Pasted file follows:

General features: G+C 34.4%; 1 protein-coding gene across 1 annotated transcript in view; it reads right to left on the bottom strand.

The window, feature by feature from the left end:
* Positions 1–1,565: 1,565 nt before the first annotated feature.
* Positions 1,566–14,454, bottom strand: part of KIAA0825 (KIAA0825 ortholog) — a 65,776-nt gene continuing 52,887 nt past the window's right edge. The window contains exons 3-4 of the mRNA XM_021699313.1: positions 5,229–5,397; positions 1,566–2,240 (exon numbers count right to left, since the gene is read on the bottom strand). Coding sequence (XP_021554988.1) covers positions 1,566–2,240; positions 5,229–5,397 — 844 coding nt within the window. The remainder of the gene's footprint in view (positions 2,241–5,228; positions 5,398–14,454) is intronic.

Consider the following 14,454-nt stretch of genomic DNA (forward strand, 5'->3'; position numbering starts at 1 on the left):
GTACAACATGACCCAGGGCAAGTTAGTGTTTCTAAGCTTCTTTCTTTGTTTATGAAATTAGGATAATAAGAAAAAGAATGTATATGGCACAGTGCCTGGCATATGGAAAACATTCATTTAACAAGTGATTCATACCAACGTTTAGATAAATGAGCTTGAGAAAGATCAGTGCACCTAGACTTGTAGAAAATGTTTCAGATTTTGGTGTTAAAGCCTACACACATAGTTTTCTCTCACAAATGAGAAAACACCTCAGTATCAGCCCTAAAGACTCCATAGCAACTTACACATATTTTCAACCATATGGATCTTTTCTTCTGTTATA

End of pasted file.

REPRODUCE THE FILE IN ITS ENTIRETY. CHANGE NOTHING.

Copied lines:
General features: G+C 34.4%; 1 protein-coding gene across 1 annotated transcript in view; it reads right to left on the bottom strand.

The window, feature by feature from the left end:
* Positions 1–1,565: 1,565 nt before the first annotated feature.
* Positions 1,566–14,454, bottom strand: part of KIAA0825 (KIAA0825 ortholog) — a 65,776-nt gene continuing 52,887 nt past the window's right edge. The window contains exons 3-4 of the mRNA XM_021699313.1: positions 5,229–5,397; positions 1,566–2,240 (exon numbers count right to left, since the gene is read on the bottom strand). Coding sequence (XP_021554988.1) covers positions 1,566–2,240; positions 5,229–5,397 — 844 coding nt within the window. The remainder of the gene's footprint in view (positions 2,241–5,228; positions 5,398–14,454) is intronic.

Consider the following 14,454-nt stretch of genomic DNA (forward strand, 5'->3'; position numbering starts at 1 on the left):
GTACAACATGACCCAGGGCAAGTTAGTGTTTCTAAGCTTCTTTCTTTGTTTATGAAATTAGGATAATAAGAAAAAGAATGTATATGGCACAGTGCCTGGCATATGGAAAACATTCATTTAACAAGTGATTCATACCAACGTTTAGATAAATGAGCTTGAGAAAGATCAGTGCACCTAGACTTGTAGAAAATGTTTCAGATTTTGGTGTTAAAGCCTACACACATAGTTTTCTCTCACAAATGAGAAAACACCTCAGTATCAGCCCTAAAGACTCCATAGCAACTTACACATATTTTCAACCATATGGATCTTTTCTTCTGTTATA